A rainforest has died today in the cause of my taking notes on members’ contributions this afternoon. As a former convener of the Environment, Climate Change and Land Reform Committee, I hope that I can do justice to that sacrifice during the next nine minutes or so.
Alex Rowley asked whether we are doing enough for veterans. The honest answer is no, but as he and other members acknowledged, considerable progress has been made. We will, however, continue in that vein only if we work in the spirit of collaboration. I commit the Scottish Government to doing that now and in the future.
On Alex Rowley’s amendment, which Jackie Baillie also focused on, I am happy to commit the Government to continuing to work with veterans’ charities to address the undoubted challenges that the pandemic has posed, and is posing, for them. There is helpful realism in the sector that, because of the wide impacts of Covid, charitable giving in a general sense will suffer.
The bigger charities have the option of deploying judiciously some of their reserves, and I know of instances where that has been planned for. For the smaller charities, of course, that is less of an option. Veterans Scotland, which the Government funds, is there to direct and assist charities, and I will speak at its annual general meeting next week when the topic will, undoubtedly, be covered.
Building on the unforgotten forces model of close collaborative working and avoiding duplication strikes me as one way forward for the sector. I hope that I can reassure Alex Rowley about the extent to which the sector and the Scottish Government are alive to current and future challenges.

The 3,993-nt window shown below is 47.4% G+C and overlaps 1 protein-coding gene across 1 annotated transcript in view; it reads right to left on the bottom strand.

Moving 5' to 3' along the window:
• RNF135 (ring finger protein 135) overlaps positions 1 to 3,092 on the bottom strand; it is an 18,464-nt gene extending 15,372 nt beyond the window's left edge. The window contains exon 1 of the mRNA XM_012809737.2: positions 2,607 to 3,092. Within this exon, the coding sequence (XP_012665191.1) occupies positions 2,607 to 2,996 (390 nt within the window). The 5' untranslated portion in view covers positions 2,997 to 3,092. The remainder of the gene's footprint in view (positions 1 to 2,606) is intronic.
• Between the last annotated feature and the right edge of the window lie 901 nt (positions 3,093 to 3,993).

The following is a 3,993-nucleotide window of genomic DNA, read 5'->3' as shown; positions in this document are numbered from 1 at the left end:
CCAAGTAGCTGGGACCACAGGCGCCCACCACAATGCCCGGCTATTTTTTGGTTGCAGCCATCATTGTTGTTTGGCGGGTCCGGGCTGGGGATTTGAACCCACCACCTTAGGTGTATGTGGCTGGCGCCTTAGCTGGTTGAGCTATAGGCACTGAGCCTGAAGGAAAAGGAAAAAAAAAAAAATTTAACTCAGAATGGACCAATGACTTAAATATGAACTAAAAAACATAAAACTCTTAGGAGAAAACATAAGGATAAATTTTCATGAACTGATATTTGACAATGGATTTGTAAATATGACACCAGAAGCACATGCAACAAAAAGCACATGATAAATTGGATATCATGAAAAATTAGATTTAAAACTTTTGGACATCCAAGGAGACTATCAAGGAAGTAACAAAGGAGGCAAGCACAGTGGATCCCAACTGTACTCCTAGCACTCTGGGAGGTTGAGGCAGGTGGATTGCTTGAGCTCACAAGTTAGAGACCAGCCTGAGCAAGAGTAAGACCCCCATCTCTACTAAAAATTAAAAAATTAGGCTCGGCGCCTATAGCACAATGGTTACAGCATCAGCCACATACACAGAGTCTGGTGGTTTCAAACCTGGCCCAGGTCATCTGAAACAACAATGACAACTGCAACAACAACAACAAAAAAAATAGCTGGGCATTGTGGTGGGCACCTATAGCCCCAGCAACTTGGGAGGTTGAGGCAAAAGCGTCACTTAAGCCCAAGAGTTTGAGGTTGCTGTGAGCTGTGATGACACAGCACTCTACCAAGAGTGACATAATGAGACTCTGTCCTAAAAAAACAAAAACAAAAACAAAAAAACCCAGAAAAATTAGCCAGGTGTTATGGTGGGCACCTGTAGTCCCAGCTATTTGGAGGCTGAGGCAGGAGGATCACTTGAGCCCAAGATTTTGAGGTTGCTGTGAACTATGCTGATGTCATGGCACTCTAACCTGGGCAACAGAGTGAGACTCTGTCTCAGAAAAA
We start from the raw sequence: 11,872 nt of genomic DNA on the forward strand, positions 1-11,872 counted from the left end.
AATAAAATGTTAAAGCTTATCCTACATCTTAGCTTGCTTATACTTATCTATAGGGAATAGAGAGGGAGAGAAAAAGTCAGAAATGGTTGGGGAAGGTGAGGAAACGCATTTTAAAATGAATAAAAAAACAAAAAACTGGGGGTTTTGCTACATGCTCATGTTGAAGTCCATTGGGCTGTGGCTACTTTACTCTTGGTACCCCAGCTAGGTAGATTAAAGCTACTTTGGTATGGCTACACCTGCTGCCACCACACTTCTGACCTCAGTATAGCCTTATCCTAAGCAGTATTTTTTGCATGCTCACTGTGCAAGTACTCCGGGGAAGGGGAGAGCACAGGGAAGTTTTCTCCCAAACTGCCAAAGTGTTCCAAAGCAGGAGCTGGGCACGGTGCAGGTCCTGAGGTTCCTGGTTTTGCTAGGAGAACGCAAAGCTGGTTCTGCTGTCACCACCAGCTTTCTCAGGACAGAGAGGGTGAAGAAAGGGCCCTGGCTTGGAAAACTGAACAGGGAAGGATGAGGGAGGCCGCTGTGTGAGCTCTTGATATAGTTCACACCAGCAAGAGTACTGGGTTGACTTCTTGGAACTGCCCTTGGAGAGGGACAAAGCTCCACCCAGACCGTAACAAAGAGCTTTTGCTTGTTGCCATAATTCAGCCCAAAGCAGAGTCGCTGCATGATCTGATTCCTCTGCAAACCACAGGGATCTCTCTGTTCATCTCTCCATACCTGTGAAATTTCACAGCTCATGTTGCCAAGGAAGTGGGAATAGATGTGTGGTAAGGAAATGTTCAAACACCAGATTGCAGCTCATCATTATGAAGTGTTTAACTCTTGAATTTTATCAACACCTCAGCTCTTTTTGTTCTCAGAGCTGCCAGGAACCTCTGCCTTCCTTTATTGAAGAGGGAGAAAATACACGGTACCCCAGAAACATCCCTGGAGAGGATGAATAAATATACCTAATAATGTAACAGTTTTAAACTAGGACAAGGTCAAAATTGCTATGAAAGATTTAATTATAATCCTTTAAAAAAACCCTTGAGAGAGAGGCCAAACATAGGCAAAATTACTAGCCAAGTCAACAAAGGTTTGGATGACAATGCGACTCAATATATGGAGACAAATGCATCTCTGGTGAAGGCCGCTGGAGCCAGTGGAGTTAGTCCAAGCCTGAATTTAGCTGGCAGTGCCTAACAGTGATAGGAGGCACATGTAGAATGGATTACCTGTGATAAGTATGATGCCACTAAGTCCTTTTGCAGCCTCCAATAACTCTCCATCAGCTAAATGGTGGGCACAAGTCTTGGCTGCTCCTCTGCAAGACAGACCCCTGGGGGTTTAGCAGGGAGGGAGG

In relation to funding, the sector has been able to access mainstream charitable funds. For example, a number of veterans’ charities applied to, and were successful in securing support from, the Scottish resilience fund. I do not have the exact number but, by way of illustration, more than 60 applications were received from Royal British Legion Scotland branches and clubs.
In addition, the Scottish veterans fund is available to charities, and there is £200,000 in it this year. We also held two events to provide support and guidance on completing the application form for that fund in an effort to encourage bids from newer and, perhaps, smaller projects. As I say, I hope that that gives Alex Rowley some reassurance.
Keith Brown commended Maurice Corry for his work with the cross-party group, and rightly so. He went on to talk about employment. I hold to the view that, central to making progress in that regard is getting employers in the private and public sector who proactively recruit from the cohort to evangelise about that approach and to make clear the benefits that they derive from recruiting from among veterans. It was also important that the Government played its part and gave an example.
Mike Rumbles was on familiar ground when he referred to equity of access to services. He acknowledged that the delay in the roll-out of the veterans care network had been unavoidable, and he asked for a detailed briefing for members. I am more than happy to commit the Government to doing that. Given their interest in the subject and their contributions today, I think that a number of members of the Scottish Parliament would benefit from hearing about the work that the network is going to do, and they might also contribute some thinking, as veterans and their representative organisations have already done.
As I am, Annabelle Ewing is a fan of the V1P model, but I am quite concerned to learn of her worries about housing adaptations, so I will be happy to meet her and discuss the matter in due course.